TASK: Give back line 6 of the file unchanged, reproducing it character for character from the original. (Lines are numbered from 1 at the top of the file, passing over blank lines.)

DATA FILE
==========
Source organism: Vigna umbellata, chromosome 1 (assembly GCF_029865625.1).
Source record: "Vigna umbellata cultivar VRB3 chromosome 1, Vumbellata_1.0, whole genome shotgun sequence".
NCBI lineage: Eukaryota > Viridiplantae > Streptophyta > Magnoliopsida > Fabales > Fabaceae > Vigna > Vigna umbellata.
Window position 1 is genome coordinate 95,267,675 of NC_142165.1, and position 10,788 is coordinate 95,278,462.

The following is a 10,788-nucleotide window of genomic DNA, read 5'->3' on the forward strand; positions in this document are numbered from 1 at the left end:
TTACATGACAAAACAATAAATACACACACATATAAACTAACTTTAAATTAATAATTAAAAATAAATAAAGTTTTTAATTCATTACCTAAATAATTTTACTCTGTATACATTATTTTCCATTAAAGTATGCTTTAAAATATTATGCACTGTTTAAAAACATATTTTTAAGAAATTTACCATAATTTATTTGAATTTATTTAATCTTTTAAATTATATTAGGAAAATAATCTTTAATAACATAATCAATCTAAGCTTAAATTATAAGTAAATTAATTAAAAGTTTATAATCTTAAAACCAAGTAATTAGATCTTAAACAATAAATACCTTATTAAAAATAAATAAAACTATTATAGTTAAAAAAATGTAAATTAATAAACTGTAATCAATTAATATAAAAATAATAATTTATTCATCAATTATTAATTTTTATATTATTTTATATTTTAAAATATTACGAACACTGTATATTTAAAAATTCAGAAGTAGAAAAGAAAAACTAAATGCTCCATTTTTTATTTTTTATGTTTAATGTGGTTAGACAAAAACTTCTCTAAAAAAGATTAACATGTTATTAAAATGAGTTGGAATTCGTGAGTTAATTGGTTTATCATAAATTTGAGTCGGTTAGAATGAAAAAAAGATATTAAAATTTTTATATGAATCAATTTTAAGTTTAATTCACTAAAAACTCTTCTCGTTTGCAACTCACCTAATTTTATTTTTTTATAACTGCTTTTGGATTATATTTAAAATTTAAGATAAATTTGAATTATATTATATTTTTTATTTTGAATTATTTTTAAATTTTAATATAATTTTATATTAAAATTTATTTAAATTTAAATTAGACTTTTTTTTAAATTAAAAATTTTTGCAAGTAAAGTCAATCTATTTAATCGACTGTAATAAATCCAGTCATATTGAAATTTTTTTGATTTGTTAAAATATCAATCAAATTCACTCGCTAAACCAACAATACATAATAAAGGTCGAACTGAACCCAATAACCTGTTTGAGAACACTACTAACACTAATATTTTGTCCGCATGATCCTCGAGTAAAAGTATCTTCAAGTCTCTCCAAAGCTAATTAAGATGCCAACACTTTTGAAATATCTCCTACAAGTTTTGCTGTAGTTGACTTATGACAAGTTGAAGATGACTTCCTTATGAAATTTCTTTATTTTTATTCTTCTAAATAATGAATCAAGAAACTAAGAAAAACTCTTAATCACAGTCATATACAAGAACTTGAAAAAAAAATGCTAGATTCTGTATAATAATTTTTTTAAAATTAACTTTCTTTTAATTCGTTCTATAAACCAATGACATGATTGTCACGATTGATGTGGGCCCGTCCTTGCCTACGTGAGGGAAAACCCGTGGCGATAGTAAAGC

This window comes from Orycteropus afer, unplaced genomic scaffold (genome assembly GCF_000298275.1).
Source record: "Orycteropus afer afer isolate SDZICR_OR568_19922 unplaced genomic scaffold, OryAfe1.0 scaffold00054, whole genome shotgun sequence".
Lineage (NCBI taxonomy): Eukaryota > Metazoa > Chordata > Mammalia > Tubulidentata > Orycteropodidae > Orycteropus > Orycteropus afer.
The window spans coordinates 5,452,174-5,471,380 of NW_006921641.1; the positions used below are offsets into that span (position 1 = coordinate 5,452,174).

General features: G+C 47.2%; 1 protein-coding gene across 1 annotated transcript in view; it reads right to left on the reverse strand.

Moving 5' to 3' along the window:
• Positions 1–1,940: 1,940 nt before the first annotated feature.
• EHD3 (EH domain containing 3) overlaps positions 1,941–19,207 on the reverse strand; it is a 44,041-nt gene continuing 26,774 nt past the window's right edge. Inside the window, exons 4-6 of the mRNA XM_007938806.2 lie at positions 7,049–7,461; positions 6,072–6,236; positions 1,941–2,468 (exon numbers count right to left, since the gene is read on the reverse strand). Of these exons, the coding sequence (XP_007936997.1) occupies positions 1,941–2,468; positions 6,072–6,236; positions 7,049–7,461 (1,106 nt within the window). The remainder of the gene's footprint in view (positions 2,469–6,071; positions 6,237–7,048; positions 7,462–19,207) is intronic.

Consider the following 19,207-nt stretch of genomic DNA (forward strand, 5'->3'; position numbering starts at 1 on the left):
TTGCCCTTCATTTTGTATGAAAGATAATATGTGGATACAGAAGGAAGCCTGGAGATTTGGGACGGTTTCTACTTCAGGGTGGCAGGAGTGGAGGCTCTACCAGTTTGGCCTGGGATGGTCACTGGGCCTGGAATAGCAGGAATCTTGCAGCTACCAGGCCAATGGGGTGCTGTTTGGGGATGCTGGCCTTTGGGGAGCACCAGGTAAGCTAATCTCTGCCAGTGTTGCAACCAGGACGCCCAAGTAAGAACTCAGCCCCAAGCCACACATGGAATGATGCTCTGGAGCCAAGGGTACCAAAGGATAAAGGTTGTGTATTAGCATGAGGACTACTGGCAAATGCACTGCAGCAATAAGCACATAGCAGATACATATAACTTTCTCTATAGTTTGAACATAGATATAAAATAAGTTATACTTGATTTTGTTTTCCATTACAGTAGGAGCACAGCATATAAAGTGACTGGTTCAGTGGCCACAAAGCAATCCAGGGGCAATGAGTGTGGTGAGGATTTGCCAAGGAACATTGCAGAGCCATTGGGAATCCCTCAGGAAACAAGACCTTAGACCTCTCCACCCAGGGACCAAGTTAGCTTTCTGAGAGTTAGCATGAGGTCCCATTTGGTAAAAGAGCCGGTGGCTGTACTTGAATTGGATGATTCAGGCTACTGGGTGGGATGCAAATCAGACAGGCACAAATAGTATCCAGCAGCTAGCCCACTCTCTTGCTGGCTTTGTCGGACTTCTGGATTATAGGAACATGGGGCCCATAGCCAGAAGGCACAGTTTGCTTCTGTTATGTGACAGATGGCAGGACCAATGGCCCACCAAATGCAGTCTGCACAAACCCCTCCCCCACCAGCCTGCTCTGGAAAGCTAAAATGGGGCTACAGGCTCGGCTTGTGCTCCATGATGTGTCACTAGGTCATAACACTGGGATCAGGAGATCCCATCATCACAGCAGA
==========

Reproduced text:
TTACATGACAAAACAATAAATACACACACATATAAACTAACTTTAAATTAATAATTAAAAATAAATAAAGTTTTTAATTCATTACCTAAATAATTTTACTCTGTATACATTATTTTCCATTAAAGTATGCTTTAAAATATTATGCACTGTTTAAAAACATATTTTTAAGAAATTTACCATAATTTATTTGAATTTATTTAATCTTTTAAATTATATTAGGAAAATAATCTTTAATAACATAATCAATCTAAGCTTAAATTATAAGTAAATTAATTAAAAGTTTATAATCTTAAAACCAAGTAATTAGATCTTAAACAATAAATACCTTATTAAAAATAAATAAAACTATTATAGTTAAAAAAATGTAAATTAATAAACTGTAATCAATTAATATAAAAATAATAATTTATTCATCAATTATTAATTTTTATATTATTTTATATTTTAAAATATTACGAACACTGTATATTTAAAAATTCAGAAGTAGAAAAGAAAAACTAAATGCTCCATTTTTTATTTTTTATGTTTAATGTGGTTAGACAAAAACTTCTCTAAAAAAGATTAACATGTTATTAAAATGAGTTGGAATTCGTGAGTTAATTGGTTTATCATAAATTTGAGTCGGTTAGAATGAAAAAAAGATATTAAAATTTTTATATGAATCAATTTTAAGTTTAATTCACTAAAAACTCTTCTCGTTTGCAACTCACCTAATTTTATTTTTTTATAACTGCTTTTGGATTATATTTAAAATTTAAGATAAATTTGAATTATATTATATTTTTTATTTTGAATTATTTTTAAATTTTAATATAATTTTATATTAAAATTTATTTAAATTTAAATTAGACTTTTTTTTAAATTAAAAATTTTTGCAAGTAAAGTCAATCTATTTAATCGACTGTAATAAATCCAGTCATATTGAAATTTTTTTGATTTGTTAAAATATCAATCAAATTCACTCGCTAAACCAACAATACATAATAAAGGTCGAACTGAACCCAATAACCTGTTTGAGAACACTACTAACACTAATATTTTGTCCGCATGATCCTCGAGTAAAAGTATCTTCAAGTCTCTCCAAAGCTAATTAAGATGCCAACACTTTTGAAATATCTCCTACAAGTTTTGCTGTAGTTGACTTATGACAAGTTGAAGATGACTTCCTTATGAAATTTCTTTATTTTTATTCTTCTAAATAATGAATCAAGAAACTAAGAAAAACTCTTAATCACAGTCATATACAAGAACTTGAAAAAAAAATGCTAGATTCTGTATAATAATTTTTTTAAAATTAACTTTCTTTTAATTCGTTCTATAAACCAATGACATGATTGTCACGATTGATGTGGGCCCGTCCTTGCCTACGTGAGGGAAAACCCGTGGCGATAGTAAAGC